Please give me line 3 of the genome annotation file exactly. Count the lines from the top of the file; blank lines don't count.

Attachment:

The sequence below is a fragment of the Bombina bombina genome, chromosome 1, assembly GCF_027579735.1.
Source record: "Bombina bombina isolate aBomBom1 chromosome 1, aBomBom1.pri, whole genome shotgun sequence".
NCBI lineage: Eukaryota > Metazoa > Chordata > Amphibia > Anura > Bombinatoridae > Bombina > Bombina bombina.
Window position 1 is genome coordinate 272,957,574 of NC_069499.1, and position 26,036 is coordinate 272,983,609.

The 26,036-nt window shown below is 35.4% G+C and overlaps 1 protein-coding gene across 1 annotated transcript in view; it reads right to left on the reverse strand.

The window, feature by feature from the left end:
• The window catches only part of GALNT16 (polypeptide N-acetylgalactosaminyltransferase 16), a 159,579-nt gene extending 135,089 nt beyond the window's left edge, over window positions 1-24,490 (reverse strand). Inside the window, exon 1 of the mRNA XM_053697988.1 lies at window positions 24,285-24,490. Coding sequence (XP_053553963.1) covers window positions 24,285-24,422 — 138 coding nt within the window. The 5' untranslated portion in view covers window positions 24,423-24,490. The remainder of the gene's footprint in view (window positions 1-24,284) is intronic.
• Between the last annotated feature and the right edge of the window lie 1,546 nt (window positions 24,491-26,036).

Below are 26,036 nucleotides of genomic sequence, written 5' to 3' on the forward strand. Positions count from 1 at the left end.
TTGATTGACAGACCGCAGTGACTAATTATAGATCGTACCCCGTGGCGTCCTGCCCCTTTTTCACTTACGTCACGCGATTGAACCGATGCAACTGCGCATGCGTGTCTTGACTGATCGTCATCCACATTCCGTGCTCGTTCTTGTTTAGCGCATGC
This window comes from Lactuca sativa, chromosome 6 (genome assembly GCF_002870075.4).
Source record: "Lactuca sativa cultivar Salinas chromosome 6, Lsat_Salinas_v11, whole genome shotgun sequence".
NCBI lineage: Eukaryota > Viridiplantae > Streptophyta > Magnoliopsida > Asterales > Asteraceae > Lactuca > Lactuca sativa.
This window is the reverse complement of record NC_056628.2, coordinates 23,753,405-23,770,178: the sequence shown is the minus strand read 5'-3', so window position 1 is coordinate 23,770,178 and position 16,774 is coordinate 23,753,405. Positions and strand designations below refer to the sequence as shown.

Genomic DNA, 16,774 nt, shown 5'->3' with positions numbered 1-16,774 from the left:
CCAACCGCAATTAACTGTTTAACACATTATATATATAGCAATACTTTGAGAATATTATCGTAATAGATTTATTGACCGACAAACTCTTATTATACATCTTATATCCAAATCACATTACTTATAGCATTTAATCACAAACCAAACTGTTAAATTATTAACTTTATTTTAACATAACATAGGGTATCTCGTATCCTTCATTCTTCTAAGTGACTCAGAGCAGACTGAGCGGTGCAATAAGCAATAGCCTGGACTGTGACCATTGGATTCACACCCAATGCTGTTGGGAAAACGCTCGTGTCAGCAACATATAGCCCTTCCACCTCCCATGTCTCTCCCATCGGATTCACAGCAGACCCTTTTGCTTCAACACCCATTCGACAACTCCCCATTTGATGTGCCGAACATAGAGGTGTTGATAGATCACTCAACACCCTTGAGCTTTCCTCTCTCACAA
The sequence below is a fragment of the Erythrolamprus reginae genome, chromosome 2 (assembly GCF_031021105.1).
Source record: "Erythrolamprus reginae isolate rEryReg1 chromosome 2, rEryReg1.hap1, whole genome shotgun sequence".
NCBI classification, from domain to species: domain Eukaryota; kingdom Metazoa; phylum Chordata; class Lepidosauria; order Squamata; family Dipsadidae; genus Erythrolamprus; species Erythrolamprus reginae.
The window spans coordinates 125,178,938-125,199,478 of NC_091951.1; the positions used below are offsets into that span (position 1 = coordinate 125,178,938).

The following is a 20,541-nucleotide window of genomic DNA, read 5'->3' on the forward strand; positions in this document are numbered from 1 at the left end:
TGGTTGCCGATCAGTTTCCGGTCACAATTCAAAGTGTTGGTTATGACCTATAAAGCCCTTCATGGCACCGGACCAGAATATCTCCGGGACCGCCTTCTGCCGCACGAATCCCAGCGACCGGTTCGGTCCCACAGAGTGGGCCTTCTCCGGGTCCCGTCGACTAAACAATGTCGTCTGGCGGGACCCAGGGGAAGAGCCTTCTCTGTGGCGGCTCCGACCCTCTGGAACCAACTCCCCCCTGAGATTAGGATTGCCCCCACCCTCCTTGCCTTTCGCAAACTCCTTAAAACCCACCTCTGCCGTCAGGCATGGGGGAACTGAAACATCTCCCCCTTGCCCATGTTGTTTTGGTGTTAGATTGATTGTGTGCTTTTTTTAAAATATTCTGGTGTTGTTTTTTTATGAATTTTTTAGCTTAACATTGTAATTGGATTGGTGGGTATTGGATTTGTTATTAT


NCBI lineage: Eukaryota > Metazoa > Chordata > Amphibia > Anura > Bombinatoridae > Bombina > Bombina bombina.